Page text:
ARLINGTON, Va. -- The ideologically decrepit anti-war crowd returned to Washington last weekend for a reunion. The older among them abandoned hundreds of thousands, perhaps millions of Vietnamese to imprisonment, torture, death and re-education camps. Their demonstrations were encouraging to the communist Vietnamese, sending the message that America lacked the will to win. These aging hippies and their progeny now want to do the same to millions of Iraqis who have democratically elected their leaders.
This is the sunset of the "Age of Aquarius." Yesterday, when they were young, they were the pampered generation that eschewed self-control for self-indulgence. They were (and are) so vain; they probably thought the world was about them. They were the redeeming generation that would save their parents from their sins by ending war, curing racism and cleaning the air and water.
Their failure has long been obvious to all but them. To them, intentions, not success, are paramount. Because they believe their intentions are noble, they absolve themselves from the negative consequences of their actions.
As with the Vietnam anti-war protests, several of the same Hollywood actors spoke against the effort to make Iraq a stable and independent nation. Hollywood is the land of make-believe, where love means never having to say you're sorry and acting means never having to take responsibility for your words and behavior, which are written and directed by others. These stars live behind gates with security alarms and guards who protect their privileged lives.
Is there anyone else's freedom these celebrities would defend? Do any other lives have value beyond their own? Since none of the older demonstrators took responsibility for what occurred in the aftermath of the Vietnam War, would any like to pledge now that if their protests help embolden the insurgents and Taliban to fight on until Iraq is in their clutches, they will accept blame?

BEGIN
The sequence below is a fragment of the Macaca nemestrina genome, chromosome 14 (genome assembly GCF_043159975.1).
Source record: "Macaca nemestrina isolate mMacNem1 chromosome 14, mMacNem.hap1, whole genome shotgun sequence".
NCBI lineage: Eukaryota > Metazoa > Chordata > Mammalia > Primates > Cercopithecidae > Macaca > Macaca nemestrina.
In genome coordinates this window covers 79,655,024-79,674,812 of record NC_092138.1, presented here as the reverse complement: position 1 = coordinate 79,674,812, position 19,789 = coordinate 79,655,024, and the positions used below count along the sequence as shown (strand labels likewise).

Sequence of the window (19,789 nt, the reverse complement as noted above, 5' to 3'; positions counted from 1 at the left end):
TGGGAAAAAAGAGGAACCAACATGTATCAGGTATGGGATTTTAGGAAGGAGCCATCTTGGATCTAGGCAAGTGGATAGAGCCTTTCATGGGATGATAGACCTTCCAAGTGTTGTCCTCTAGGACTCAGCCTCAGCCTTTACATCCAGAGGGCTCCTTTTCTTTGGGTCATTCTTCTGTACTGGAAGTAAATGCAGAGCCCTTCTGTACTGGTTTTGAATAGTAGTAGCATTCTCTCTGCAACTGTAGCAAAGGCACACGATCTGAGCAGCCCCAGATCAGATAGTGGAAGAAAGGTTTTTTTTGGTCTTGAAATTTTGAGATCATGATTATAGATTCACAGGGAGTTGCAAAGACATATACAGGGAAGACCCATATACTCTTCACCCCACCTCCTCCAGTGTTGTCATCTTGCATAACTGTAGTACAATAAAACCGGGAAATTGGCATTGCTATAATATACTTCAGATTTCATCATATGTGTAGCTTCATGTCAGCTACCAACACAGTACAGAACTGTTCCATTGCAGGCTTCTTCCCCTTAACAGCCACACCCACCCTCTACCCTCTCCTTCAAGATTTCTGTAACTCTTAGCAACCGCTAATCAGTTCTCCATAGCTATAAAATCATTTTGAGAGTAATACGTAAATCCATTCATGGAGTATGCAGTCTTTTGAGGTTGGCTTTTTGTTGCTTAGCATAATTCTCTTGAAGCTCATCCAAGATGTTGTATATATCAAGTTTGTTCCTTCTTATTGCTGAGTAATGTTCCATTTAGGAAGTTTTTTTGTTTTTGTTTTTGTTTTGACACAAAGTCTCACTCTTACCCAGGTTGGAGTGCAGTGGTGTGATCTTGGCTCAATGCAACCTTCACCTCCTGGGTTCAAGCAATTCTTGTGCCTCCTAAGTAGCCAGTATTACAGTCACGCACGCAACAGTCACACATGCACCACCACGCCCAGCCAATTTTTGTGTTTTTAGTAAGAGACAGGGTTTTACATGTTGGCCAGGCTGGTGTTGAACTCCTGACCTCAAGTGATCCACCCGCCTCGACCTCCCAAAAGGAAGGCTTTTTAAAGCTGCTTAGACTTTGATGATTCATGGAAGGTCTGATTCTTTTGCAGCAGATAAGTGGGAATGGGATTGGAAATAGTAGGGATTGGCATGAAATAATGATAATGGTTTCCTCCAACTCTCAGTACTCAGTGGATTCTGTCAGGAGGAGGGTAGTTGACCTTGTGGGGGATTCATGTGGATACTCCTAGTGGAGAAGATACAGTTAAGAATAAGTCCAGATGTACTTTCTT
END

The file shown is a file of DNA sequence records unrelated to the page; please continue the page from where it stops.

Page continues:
Why do these people always oppose America's efforts to defend itself and others? Why did they not protest in Washington, or in Baghdad, when Saddam Hussein was practicing genocide and his sons were raping and torturing their fellow Iraqis? Will we ever see an anti-Taliban protest? How about a demonstration against suicide bombers, or even those who produce and detonate roadside bombs in Iraq? Why do these people think only their country is evil?
This is the doctrine of the privileged and the pampered. It is salvation on the cheap. It makes the protesters feel good, even righteous, but does nothing to solve the problem, which isn't the United States but a very real enemy that intends to kill us. Unlike Vietnam, the Islamo-fascists won't leave us alone if we leave Iraq before stability is established. They will send more fanatics to our shores. Having concluded we don't have the stomach to fight them on their turf, they might understandably deduce that we are even less willing to fight them on ours.
While President Bush may have chosen Iraq and Afghanistan to counterattack in this war, the war would have come - and, indeed, had already come prior to the attacks on these two countries - had he decided to do nothing.
"Peace is controversial," said the Rev. Jesse L. Jackson last weekend. His comment has about as much relevance in an age of terror as a declaration against lust. Peace doesn't result when America does nothing to confront evil. Peace comes through facing and defeating evil wherever and whenever we can. If freedom is not on the march against tyranny, tyranny will be on the march against freedom. Neither is static. Peace doesn't "happen." To the extent peace can be attained on earth, it arrives through strength and willpower.
Forty years ago, the protesters pledged to achieve:
Harmony and understanding,
Sympathy and trust abounding,
No more falsehoods or derisions,
Golden living dreams of visions,
Mystic crystal revelation,
And the mind's true liberation.
They liberated neither their minds nor the world.
The Vietnamese who were murdered were not liberated. Today's terrorists will not be defeated if we embrace the inane doctrines of the protesters.
A better song for them might be Brenda Lee's "I'm Sorry," the first part of which goes:
I'm sorry, so sorry,
That I was such a fool.
Cal Thomas' syndicated column appears Wednesdays in The Sun. His e-mail is email@example.com.